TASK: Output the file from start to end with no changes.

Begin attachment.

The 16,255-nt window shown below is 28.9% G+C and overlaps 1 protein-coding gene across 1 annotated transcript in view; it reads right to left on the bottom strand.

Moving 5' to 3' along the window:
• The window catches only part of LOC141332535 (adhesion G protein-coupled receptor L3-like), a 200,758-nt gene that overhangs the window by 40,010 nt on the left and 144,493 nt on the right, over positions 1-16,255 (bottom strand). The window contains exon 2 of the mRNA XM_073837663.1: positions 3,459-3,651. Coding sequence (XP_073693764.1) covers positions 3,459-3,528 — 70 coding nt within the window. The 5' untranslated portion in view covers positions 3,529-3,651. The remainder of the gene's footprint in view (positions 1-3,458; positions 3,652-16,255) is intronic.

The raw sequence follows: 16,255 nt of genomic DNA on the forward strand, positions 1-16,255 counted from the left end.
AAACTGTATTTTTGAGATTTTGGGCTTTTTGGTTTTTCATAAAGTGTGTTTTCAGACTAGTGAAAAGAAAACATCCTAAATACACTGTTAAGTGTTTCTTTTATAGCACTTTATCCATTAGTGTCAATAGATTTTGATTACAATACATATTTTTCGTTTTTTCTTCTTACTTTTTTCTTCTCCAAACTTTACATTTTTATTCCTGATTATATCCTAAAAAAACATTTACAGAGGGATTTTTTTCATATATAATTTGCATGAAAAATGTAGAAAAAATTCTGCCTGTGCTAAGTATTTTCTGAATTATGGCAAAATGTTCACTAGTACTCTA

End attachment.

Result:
The 16,255-nt window shown below is 28.9% G+C and overlaps 1 protein-coding gene across 1 annotated transcript in view; it reads right to left on the bottom strand.

Moving 5' to 3' along the window:
• The window catches only part of LOC141332535 (adhesion G protein-coupled receptor L3-like), a 200,758-nt gene that overhangs the window by 40,010 nt on the left and 144,493 nt on the right, over positions 1-16,255 (bottom strand). The window contains exon 2 of the mRNA XM_073837663.1: positions 3,459-3,651. Coding sequence (XP_073693764.1) covers positions 3,459-3,528 — 70 coding nt within the window. The 5' untranslated portion in view covers positions 3,529-3,651. The remainder of the gene's footprint in view (positions 1-3,458; positions 3,652-16,255) is intronic.

The raw sequence follows: 16,255 nt of genomic DNA on the forward strand, positions 1-16,255 counted from the left end.
AAACTGTATTTTTGAGATTTTGGGCTTTTTGGTTTTTCATAAAGTGTGTTTTCAGACTAGTGAAAAGAAAACATCCTAAATACACTGTTAAGTGTTTCTTTTATAGCACTTTATCCATTAGTGTCAATAGATTTTGATTACAATACATATTTTTCGTTTTTTCTTCTTACTTTTTTCTTCTCCAAACTTTACATTTTTATTCCTGATTATATCCTAAAAAAACATTTACAGAGGGATTTTTTTCATATATAATTTGCATGAAAAATGTAGAAAAAATTCTGCCTGTGCTAAGTATTTTCTGAATTATGGCAAAATGTTCACTAGTACTCTA